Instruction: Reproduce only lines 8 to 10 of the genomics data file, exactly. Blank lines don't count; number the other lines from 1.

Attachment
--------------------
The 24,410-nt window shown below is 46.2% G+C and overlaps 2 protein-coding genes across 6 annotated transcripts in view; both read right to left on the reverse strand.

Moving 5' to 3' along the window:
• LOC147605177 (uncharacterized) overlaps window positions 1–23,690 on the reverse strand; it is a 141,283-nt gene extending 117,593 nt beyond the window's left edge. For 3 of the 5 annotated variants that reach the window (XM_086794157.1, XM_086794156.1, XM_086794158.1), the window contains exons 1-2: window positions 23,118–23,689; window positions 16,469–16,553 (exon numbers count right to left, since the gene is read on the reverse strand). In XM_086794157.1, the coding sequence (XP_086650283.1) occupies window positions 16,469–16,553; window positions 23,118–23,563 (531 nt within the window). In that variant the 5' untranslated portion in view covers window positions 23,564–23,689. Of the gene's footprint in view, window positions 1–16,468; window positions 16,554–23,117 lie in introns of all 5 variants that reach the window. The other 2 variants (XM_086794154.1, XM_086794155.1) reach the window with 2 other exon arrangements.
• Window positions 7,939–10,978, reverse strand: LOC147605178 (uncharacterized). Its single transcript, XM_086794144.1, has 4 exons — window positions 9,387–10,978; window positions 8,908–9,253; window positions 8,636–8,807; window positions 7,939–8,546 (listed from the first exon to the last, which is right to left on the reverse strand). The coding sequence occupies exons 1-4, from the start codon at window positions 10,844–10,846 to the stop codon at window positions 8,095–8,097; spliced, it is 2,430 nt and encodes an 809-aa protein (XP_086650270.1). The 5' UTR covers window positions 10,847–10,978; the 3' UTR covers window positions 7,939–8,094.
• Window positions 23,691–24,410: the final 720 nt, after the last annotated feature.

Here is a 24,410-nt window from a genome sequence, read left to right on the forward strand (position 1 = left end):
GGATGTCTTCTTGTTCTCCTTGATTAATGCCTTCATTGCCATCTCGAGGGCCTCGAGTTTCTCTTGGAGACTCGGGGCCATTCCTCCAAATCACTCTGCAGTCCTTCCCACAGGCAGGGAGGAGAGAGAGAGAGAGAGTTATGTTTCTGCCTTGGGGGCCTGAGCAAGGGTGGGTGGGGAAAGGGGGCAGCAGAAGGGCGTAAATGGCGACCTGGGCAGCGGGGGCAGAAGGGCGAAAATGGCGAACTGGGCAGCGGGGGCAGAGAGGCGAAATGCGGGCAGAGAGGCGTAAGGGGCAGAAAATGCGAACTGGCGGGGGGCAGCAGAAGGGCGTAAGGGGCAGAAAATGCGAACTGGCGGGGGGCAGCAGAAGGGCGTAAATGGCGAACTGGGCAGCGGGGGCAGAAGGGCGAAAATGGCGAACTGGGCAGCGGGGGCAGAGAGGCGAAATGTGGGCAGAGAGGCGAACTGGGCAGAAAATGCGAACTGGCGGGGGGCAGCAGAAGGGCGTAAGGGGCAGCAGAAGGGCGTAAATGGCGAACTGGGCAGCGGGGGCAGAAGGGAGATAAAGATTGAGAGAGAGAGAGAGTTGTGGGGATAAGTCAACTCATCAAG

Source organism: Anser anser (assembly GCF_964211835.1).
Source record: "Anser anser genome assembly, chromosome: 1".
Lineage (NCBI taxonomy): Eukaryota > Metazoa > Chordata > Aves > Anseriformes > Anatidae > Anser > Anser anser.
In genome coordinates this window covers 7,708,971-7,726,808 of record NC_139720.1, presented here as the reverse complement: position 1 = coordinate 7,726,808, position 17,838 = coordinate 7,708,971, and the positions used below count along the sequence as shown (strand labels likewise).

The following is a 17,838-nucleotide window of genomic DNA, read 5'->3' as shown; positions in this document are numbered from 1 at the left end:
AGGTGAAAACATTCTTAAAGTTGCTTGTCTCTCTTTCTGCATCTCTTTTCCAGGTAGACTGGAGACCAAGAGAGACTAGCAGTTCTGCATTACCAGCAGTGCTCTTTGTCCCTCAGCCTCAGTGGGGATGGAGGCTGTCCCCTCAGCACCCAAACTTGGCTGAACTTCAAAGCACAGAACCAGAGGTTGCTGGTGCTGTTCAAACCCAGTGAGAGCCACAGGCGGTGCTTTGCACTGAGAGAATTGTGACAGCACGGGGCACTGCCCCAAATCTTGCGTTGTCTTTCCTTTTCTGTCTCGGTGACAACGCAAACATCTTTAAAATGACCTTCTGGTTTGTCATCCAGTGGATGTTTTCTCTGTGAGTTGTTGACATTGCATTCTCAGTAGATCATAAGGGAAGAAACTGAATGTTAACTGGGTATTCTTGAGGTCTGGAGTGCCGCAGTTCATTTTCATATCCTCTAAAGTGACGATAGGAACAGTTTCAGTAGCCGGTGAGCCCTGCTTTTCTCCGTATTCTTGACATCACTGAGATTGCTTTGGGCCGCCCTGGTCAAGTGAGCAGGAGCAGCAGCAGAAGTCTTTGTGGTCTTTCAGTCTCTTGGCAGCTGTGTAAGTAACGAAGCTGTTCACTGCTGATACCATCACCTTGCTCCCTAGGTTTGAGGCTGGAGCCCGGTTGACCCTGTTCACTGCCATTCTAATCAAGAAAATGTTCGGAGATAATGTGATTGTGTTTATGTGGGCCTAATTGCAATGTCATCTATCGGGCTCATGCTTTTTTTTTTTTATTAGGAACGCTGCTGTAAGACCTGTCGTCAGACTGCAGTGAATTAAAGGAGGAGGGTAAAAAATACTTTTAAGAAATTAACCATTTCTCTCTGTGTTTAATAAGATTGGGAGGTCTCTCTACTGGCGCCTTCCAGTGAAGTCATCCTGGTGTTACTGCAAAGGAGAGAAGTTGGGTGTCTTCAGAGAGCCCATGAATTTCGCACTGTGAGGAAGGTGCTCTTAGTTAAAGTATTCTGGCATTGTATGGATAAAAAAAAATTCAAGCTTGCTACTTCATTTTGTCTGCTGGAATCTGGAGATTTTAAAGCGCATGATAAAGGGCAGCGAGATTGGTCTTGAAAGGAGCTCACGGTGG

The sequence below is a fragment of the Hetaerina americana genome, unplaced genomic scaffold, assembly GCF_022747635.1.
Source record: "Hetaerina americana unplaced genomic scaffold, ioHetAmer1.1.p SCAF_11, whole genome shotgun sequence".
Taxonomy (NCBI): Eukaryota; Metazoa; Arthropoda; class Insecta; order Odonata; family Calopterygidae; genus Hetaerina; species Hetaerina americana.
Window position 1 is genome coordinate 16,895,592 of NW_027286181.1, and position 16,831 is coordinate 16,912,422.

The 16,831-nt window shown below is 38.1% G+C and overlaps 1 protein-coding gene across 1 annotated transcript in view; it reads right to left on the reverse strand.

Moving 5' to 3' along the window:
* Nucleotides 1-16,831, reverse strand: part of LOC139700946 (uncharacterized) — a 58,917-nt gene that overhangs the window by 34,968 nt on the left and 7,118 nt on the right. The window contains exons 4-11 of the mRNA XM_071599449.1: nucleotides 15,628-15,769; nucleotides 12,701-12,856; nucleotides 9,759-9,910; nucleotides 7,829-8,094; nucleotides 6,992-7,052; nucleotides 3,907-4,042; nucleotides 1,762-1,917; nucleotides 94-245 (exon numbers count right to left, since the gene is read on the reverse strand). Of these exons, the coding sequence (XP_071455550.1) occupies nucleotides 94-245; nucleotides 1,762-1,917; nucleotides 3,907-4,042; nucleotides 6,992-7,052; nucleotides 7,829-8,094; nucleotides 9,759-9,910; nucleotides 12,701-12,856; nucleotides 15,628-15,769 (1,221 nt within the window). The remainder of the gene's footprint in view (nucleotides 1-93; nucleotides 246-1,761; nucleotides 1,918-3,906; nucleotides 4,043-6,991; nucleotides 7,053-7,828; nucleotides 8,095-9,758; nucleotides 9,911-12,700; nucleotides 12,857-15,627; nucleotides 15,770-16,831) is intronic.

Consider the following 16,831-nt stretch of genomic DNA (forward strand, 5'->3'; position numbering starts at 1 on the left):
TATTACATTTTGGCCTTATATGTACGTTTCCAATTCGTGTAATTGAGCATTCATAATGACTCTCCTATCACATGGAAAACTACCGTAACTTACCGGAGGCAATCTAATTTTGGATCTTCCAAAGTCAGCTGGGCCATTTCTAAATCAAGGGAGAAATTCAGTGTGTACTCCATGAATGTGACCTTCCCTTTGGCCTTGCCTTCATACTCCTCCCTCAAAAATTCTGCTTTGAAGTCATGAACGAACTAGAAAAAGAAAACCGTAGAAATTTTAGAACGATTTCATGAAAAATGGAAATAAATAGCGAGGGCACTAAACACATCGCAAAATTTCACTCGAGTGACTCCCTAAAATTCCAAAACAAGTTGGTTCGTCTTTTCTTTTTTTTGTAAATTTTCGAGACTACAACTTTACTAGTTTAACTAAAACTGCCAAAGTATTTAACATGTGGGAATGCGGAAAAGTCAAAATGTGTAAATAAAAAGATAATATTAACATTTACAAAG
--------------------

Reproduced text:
Source organism: Anser anser (assembly GCF_964211835.1).
Source record: "Anser anser genome assembly, chromosome: 1".
Lineage (NCBI taxonomy): Eukaryota > Metazoa > Chordata > Aves > Anseriformes > Anatidae > Anser > Anser anser.